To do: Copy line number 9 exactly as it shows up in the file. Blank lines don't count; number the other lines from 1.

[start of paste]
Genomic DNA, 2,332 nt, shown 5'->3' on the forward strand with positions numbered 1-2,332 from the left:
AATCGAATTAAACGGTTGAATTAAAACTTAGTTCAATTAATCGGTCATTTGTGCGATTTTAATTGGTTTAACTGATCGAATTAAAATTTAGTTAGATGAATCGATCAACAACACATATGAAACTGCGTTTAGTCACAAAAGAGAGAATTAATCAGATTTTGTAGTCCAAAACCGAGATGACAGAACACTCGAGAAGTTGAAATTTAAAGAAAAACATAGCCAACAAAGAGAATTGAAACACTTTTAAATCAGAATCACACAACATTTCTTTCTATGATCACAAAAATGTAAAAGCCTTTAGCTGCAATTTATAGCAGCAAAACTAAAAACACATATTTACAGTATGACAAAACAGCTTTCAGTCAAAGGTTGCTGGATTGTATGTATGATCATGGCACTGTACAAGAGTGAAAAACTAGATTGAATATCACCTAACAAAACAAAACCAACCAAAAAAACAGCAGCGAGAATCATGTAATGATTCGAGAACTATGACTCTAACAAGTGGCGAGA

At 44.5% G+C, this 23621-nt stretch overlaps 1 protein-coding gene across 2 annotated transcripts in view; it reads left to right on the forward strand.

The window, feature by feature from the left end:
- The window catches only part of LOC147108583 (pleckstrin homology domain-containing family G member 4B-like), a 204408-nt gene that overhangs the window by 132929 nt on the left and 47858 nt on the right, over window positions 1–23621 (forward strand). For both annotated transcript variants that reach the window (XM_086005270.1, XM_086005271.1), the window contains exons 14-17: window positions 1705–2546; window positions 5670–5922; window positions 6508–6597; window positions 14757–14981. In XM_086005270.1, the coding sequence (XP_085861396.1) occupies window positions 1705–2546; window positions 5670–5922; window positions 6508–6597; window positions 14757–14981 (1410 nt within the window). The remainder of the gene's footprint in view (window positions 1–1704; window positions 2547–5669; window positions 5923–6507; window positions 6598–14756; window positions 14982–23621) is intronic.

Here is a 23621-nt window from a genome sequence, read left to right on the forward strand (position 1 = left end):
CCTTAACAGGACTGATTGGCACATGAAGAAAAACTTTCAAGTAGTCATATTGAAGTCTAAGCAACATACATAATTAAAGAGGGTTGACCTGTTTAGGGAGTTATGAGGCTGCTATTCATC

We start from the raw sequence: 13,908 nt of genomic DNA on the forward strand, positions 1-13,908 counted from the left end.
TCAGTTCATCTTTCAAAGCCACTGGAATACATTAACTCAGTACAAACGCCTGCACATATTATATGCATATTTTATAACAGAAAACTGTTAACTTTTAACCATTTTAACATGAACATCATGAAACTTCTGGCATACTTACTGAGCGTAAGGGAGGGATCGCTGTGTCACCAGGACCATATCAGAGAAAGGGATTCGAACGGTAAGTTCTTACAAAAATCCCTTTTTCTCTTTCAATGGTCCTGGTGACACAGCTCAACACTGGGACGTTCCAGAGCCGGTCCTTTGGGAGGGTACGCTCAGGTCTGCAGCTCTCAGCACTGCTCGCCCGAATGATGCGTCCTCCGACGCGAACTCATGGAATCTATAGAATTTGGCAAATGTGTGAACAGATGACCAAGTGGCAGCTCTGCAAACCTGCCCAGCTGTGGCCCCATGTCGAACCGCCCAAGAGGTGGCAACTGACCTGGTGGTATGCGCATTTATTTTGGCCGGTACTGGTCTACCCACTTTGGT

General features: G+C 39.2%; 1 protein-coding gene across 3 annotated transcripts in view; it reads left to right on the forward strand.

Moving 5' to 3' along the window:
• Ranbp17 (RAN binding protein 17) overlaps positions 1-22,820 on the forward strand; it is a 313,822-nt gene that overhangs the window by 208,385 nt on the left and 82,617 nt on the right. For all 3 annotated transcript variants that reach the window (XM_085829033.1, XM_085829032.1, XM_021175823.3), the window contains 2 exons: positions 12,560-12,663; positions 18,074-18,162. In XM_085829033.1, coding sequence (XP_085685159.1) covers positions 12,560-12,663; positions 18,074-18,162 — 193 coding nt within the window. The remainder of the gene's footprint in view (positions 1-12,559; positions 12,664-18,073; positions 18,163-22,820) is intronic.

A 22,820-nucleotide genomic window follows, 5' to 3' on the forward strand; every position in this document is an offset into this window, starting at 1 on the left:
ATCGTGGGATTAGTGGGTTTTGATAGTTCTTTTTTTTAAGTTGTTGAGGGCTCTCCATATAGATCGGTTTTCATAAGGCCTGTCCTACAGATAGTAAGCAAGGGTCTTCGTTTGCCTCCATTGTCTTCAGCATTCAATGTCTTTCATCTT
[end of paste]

TCAGTTCATCTTTCAAAGCCACTGGAATACATTAACTCAGTACAAACGCCTGCACATATTATATGCATATTTTATAACAGAAAACTGTTAACTTTTAACCATTTTAACATGAACATCATGAAACTTCTGGCATACTTACTGAGCGTAAGGGAGGGATCGCTGTGTCACCAGGACCATATCAGAGAAAGGGATTCGAACGGTAAGTTCTTACAAAAATCCCTTTTTCTCTTTCAATGGTCCTGGTGACACAGCTCAACACTGGGACGTTCCAGAGCCGGTCCTTTGGGAGGGTACGCTCAGGTCTGCAGCTCTCAGCACTGCTCGCCCGAATGATGCGTCCTCCGACGCGAACTCATGGAATCTATAGAATTTGGCAAATGTGTGAACAGATGACCAAGTGGCAGCTCTGCAAACCTGCCCAGCTGTGGCCCCATGTCGAACCGCCCAAGAGGTGGCAACTGACCTGGTGGTATGCGCATTTATTTTGGCCGGTACTGGTCTACCCACTTTGGT